Archive for June, 2009
Well, about a week or so ago I was making my rounds on my bike when I stumbled upon an old, half-rotted wood chair being tossed away and decided to take it back to the workshop to salvage as much as I possibly could from it.
If I realized I’d be having these find-junk-and-transform-it adventures so often I’d start taking pictures of the whole process from start to finish. Maybe I’ll do that next time.
Anyways, my original thought was to saw the chair-back free from the rest, sand it down and make some sort of odd animal head, like I’ve done before.
But somewhere along the way it became this, which now hangs on a telephone pole near the Bank/Fourth intersection where it will hopefully brighten a few people’s days.
I’m sure that the connecting ground between street art and urban planning which I’ve been looking for for quite a while will be found in a decentralized, do-it-yourself and fluid approach towards planning. The growing urban farming movement is an example of a place where this line of thought is emerging. Eventually some sort of institutional approach towards locally producing our food will be (and will have to be)implemented, but as it stands now it’s still extremely DIY and collaborative.
Planetizen is a great urban-planning related blog, and their article on Urban Farming in Detroit is worth a read (especially since Detroit is being gutted in more ways than we would imagine. Food Deserts are growing at an alarming rate)
Oh, and take a look at the Reverse Graffiti Project. This is what happens when you selectively clean a dirty surface.
Just a small sampling of some of the work I’ve produced over the last year and a half or so…
Yup, he sure does…
Recently I’ve been hesitant. I’ve been unsure as to what direction I’d take streetart-wise (with a combination of my conventional art-work and gradschool plans beginning to eat up whatever time I have for working on street related stuff). I’ve always been interested in both bits and pieces of forgotten history and the people who take up the task of bringing those forgotten truths out into the light, and recently I’ve been reading about the number of unsolved murders in Ottawa. Even when cases were solved some seemed to fade quicker from memory than others, although the name of Ardeth Wood still makes the front-pages of our daily papers on occasion.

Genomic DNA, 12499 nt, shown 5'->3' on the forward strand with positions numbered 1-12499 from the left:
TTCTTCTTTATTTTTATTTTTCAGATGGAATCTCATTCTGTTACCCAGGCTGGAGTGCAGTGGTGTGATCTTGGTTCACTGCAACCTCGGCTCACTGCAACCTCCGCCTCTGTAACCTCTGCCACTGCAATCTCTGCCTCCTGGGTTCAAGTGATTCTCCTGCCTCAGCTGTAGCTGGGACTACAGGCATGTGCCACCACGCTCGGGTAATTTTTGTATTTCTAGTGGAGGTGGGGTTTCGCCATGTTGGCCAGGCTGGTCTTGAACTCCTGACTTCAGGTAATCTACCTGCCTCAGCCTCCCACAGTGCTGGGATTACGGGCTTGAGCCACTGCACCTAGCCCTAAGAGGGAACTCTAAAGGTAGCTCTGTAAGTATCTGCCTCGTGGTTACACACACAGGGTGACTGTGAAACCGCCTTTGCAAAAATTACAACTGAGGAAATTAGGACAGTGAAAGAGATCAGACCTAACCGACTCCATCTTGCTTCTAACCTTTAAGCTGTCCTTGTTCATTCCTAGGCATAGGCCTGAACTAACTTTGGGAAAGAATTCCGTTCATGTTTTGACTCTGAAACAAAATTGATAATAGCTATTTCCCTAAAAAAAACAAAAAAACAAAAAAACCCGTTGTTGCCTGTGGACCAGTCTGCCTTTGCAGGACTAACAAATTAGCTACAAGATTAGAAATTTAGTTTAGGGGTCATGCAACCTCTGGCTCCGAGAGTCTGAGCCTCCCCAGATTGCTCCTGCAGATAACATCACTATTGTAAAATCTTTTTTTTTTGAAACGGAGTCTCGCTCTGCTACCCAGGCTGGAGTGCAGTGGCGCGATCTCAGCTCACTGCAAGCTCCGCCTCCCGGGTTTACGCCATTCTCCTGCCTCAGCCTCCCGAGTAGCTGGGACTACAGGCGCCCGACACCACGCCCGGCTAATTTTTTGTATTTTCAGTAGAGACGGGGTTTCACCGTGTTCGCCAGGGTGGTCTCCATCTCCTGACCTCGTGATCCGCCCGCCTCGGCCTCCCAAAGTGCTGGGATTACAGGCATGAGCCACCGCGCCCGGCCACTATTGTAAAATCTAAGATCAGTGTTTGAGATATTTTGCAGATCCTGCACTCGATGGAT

The latest piece I’ve been working on is a memorial to Kelly Morrisseau, who was murdered by an unknown assailant over two and a half years ago. The memorial itself is made from found plywood, and was shaped with hand-saws and painted over a one-week period. Minto Park, home to the Female Victims of Violence memorial, was the logical choice of site for this particular piece. I don’t know if I’ve done Ms. Morrisseau justice in my creation, but I’d like to see justice come about in her still-open murder investigation.
IF YOU”VE GOT A BLOG, PLEASE REPOST THIS STORY. WE NEED TO BRING SOME ATTENTION TO THIS CASE.
Kelly Morrisseau was seven months’ pregnant when she was murdered on December 10th, 2006. She was found, naked and clinging to life from a dozen stab wounds, in a parking-lot near Gatineau Park and died in hospital that morning. She left behind three children.
While a few leads came in initially, the investigation into her murder seems to have all but dried up and her death seems to have been forgotten by the people of our city.
Now I know that I am going to upset some people by saying what I am going to say next, but it will be said regardless. Not every murdered woman is named Ardeth, and it seems that the ones not fortunate enough to have been so blessed are shuffled off to the back pages in a hurry. Should we forget Kelly Morrisseau’s murder because she was involved in the sex-trade industry? Because she had her first child at age sixteen? Because she came from a First Nations reserve? Because she wasn’t a blonde virgin with a fiance and a Masters’ education??
There is a $20,000 reward in place for information leading to the arrest of Ms. Morrisseau’s killer.
On a different note, I’ve spent a lot of my free time building boxes and miniature cabinets out of scrap wood in preparation for an upcoming art-show. At some point I’d like to learn how to cut joints and build sliding mechanisms for chests of drawers.
Everything here is nearly 100 per cent recycled (with the exception of paint, of course, and hinges). Door pulls and screws were salvaged from discarded furniture.
I also got to meet Zoom (of Knitnut fame) today and chat with her and GC briefly about several things, including Duncan.
Check out more such images at No Promise of Safety, which features some of the work of ULiveandYouBurn.
Given the construction endemic to downtown Bank Street I almost feel like pulling off something like this. If only I had a street team…